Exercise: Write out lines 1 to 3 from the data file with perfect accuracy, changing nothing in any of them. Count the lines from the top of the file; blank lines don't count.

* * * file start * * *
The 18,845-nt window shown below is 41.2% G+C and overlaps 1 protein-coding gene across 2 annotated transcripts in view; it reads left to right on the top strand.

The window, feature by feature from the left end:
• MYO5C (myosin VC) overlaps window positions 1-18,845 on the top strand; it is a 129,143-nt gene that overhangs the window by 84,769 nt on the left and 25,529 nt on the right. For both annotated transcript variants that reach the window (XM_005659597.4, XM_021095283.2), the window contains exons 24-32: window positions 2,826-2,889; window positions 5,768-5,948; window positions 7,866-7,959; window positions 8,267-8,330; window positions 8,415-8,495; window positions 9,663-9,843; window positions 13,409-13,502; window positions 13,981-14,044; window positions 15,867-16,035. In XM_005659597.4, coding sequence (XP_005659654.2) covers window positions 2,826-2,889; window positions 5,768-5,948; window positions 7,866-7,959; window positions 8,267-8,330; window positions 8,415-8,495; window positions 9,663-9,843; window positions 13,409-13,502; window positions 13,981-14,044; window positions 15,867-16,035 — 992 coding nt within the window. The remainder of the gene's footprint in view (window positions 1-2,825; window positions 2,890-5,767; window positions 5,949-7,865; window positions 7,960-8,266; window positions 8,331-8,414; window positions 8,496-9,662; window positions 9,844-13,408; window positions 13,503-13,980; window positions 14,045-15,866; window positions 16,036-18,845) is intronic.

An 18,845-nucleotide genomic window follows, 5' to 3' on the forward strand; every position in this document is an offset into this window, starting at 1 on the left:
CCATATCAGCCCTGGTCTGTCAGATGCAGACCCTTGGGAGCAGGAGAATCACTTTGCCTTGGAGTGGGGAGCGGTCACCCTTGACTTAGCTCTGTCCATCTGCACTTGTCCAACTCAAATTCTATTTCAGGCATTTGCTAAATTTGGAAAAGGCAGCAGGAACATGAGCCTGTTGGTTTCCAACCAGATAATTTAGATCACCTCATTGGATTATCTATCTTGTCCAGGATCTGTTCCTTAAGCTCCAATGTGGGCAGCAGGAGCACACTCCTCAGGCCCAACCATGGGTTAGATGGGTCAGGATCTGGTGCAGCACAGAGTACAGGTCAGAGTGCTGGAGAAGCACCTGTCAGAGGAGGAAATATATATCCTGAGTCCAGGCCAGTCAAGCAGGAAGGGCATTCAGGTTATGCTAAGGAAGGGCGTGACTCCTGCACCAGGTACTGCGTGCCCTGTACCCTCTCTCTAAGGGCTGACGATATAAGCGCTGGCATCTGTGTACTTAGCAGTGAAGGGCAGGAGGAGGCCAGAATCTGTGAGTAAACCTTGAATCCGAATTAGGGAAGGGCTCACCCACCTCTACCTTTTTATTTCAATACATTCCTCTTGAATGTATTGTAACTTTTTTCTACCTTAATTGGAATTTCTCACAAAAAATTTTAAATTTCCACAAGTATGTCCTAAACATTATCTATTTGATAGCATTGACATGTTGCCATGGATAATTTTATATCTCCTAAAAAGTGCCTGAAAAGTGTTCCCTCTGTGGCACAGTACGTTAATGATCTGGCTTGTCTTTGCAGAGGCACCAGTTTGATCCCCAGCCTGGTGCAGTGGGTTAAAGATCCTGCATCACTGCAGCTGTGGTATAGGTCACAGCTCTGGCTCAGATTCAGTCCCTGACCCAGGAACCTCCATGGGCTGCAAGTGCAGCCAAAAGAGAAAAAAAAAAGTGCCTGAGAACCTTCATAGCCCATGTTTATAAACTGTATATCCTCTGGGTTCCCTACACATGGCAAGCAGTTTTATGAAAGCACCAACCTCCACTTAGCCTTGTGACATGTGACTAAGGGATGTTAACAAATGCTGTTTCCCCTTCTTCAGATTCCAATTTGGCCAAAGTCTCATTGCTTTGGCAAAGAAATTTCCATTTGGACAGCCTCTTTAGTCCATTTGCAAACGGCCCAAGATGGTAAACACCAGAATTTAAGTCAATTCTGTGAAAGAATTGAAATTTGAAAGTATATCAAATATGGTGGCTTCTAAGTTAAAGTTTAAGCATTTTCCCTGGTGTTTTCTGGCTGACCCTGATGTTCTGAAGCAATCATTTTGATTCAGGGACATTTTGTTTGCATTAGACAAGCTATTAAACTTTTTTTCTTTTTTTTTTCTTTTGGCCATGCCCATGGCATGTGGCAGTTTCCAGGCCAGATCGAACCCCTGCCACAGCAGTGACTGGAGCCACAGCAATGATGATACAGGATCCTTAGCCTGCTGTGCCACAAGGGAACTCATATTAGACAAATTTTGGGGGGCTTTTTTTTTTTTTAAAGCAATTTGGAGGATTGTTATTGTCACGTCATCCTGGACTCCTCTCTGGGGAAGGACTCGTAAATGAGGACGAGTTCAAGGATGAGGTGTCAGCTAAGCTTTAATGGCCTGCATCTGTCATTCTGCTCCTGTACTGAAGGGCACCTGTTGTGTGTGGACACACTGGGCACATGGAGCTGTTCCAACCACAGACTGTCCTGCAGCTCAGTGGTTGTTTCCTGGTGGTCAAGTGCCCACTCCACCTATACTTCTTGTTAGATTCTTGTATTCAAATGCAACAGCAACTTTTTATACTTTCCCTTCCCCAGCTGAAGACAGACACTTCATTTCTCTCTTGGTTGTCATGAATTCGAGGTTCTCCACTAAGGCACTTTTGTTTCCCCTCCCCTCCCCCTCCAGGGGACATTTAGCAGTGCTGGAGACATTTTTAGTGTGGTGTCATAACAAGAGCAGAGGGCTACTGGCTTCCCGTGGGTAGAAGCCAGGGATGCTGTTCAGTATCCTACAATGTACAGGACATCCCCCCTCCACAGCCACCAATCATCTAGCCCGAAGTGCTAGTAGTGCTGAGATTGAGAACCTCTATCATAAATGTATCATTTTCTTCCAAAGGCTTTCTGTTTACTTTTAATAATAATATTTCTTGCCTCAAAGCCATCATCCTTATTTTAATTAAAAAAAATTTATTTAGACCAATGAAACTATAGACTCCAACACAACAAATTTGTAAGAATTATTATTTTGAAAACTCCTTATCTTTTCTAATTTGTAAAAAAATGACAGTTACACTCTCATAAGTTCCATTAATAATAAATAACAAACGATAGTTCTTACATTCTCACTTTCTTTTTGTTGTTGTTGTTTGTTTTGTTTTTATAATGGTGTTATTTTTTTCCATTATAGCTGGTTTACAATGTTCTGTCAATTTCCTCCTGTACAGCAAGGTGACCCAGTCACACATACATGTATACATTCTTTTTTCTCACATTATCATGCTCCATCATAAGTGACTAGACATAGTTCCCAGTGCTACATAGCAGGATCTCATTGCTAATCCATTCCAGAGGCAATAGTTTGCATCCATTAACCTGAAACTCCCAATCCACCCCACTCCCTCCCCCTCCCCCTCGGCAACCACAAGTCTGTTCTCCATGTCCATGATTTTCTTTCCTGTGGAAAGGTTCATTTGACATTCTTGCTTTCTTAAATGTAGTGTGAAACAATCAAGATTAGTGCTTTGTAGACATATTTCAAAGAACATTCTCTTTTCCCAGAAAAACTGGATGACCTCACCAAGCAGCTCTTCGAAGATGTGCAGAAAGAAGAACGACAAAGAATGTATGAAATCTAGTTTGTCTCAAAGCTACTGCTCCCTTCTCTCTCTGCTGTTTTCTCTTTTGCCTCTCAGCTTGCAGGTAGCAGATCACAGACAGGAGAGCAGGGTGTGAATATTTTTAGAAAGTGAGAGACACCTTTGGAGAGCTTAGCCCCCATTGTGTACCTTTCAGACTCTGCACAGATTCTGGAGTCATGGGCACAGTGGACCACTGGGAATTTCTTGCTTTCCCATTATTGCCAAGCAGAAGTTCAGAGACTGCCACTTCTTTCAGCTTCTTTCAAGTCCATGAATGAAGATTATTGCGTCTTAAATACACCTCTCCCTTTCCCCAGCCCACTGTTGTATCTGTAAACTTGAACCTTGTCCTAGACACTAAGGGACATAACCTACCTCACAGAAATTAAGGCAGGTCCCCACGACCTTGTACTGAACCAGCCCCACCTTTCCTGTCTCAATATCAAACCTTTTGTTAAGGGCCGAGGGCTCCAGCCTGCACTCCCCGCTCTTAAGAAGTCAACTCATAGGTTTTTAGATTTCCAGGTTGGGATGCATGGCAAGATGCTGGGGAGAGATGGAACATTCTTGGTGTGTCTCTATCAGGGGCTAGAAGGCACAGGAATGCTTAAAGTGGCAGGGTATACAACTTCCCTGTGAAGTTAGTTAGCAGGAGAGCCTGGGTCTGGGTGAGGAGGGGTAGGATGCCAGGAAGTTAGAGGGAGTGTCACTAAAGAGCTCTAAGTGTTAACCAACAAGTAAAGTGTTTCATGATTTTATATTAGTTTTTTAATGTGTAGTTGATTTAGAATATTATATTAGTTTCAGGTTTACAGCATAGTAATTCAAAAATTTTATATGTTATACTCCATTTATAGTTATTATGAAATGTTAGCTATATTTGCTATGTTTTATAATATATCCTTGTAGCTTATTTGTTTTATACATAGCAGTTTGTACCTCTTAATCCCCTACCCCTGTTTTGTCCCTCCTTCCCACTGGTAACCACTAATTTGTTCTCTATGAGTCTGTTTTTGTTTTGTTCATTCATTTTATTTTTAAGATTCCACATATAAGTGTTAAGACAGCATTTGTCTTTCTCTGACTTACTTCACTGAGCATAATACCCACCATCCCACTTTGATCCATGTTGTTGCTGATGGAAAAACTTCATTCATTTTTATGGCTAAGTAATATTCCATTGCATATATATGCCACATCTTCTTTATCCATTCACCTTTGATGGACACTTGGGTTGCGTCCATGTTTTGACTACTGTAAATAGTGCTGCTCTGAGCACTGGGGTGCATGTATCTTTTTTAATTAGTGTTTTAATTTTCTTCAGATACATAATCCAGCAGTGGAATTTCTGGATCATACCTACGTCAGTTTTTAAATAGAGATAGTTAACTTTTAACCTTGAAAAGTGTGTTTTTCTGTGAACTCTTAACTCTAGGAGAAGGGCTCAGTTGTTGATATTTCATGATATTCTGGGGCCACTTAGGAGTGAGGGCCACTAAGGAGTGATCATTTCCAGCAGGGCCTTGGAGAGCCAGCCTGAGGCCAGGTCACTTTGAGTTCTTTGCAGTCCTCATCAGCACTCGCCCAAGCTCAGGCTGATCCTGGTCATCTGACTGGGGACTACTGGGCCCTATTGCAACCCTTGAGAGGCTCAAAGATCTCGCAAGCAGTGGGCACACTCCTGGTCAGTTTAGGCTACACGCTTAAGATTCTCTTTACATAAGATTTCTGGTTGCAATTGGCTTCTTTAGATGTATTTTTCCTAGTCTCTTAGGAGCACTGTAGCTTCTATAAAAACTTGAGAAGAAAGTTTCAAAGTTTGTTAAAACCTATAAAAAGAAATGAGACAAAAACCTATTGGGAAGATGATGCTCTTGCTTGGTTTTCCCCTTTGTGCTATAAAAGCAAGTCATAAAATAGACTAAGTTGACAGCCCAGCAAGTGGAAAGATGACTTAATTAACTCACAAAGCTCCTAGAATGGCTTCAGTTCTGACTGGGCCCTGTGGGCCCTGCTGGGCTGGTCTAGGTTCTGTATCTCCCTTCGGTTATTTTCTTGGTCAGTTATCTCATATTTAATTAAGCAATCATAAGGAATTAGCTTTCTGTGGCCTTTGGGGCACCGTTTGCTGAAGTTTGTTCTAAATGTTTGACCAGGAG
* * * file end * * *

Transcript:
The 18,845-nt window shown below is 41.2% G+C and overlaps 1 protein-coding gene across 2 annotated transcripts in view; it reads left to right on the top strand.

The window, feature by feature from the left end:
• MYO5C (myosin VC) overlaps window positions 1-18,845 on the top strand; it is a 129,143-nt gene that overhangs the window by 84,769 nt on the left and 25,529 nt on the right. For both annotated transcript variants that reach the window (XM_005659597.4, XM_021095283.2), the window contains exons 24-32: window positions 2,826-2,889; window positions 5,768-5,948; window positions 7,866-7,959; window positions 8,267-8,330; window positions 8,415-8,495; window positions 9,663-9,843; window positions 13,409-13,502; window positions 13,981-14,044; window positions 15,867-16,035. In XM_005659597.4, coding sequence (XP_005659654.2) covers window positions 2,826-2,889; window positions 5,768-5,948; window positions 7,866-7,959; window positions 8,267-8,330; window positions 8,415-8,495; window positions 9,663-9,843; window positions 13,409-13,502; window positions 13,981-14,044; window positions 15,867-16,035 — 992 coding nt within the window. The remainder of the gene's footprint in view (window positions 1-2,825; window positions 2,890-5,767; window positions 5,949-7,865; window positions 7,960-8,266; window positions 8,331-8,414; window positions 8,496-9,662; window positions 9,844-13,408; window positions 13,503-13,980; window positions 14,045-15,866; window positions 16,036-18,845) is intronic.